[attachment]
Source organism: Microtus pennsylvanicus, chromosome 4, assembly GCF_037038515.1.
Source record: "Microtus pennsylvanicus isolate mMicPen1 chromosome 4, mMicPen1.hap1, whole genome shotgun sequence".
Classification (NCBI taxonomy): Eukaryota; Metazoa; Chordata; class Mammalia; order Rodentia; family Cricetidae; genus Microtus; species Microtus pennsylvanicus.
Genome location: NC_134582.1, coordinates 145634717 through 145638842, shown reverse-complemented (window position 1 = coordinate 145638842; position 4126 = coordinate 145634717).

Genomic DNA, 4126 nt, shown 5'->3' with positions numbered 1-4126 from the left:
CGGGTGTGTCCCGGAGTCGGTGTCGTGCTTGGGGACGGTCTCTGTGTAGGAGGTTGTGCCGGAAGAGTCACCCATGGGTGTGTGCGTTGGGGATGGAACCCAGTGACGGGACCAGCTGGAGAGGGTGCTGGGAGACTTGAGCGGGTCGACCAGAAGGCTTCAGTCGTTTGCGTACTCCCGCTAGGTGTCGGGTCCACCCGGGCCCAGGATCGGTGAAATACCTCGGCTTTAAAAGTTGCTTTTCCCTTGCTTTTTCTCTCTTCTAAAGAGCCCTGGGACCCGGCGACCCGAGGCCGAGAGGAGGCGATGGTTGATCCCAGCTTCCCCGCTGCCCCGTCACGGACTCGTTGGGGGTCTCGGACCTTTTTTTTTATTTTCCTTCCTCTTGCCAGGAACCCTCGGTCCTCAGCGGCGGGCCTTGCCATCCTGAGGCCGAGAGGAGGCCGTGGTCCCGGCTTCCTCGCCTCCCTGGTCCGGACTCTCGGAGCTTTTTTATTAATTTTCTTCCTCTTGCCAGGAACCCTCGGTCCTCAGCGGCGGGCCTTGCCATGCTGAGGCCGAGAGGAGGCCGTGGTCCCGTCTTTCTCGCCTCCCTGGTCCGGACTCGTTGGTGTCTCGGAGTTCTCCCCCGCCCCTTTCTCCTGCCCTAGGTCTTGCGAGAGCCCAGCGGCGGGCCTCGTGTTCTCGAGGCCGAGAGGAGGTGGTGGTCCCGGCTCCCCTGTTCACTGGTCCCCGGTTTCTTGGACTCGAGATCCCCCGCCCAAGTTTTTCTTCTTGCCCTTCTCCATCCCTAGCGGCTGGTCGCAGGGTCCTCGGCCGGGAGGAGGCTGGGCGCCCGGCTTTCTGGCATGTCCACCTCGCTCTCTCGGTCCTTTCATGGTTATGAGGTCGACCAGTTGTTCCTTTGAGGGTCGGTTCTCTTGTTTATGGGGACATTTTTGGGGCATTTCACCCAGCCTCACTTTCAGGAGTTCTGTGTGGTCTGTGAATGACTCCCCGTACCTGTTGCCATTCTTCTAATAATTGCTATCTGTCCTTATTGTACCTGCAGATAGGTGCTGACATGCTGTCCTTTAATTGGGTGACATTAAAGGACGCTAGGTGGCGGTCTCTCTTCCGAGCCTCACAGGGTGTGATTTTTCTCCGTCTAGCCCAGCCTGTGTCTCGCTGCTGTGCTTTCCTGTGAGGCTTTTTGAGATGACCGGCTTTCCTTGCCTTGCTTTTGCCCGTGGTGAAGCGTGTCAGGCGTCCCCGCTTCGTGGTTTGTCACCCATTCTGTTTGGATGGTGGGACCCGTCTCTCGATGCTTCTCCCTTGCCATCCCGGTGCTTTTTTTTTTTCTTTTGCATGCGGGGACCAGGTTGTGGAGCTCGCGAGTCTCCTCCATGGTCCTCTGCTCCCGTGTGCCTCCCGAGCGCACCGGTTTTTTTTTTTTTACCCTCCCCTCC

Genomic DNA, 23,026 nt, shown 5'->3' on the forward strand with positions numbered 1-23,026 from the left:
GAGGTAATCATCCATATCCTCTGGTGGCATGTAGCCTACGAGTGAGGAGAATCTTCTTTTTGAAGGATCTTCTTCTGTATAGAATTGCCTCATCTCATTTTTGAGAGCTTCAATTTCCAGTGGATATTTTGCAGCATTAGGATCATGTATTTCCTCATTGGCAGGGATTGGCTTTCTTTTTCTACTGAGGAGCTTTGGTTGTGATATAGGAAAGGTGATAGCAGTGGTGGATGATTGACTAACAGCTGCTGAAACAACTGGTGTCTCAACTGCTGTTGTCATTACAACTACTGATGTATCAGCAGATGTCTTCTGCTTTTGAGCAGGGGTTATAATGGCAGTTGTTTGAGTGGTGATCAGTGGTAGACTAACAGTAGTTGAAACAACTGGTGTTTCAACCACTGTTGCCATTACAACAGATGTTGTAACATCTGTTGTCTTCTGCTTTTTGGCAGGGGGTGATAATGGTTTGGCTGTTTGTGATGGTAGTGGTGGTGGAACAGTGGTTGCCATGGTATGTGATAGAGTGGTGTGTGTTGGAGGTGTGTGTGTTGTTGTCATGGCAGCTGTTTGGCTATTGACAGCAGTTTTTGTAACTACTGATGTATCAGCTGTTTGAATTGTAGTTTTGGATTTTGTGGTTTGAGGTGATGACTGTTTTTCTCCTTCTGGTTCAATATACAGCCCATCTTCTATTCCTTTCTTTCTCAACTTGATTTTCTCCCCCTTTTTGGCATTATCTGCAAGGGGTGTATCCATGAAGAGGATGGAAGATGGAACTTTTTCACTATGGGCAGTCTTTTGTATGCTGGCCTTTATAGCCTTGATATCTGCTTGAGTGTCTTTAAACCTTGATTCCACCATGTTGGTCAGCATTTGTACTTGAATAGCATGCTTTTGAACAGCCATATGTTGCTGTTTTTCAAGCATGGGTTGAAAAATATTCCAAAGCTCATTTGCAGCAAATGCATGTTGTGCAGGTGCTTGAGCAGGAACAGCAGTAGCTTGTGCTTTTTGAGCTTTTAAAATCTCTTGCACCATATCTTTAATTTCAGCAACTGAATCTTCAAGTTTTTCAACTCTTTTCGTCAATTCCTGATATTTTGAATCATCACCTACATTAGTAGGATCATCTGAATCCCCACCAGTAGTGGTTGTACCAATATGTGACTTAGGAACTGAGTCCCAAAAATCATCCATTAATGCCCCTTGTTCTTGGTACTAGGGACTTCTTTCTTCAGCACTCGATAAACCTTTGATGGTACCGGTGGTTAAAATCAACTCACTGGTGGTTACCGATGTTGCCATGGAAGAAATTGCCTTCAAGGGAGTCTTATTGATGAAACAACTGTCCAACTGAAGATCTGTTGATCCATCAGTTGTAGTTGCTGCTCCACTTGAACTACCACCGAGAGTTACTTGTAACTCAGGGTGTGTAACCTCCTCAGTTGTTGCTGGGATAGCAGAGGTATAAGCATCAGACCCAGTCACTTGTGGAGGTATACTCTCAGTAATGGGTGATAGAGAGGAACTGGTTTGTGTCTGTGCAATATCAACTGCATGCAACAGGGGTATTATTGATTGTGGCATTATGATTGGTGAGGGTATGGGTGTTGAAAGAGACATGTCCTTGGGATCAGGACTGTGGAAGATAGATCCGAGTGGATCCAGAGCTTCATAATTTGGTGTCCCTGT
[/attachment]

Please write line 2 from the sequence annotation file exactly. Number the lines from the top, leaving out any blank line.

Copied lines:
Source record: "Microtus pennsylvanicus isolate mMicPen1 chromosome 4, mMicPen1.hap1, whole genome shotgun sequence".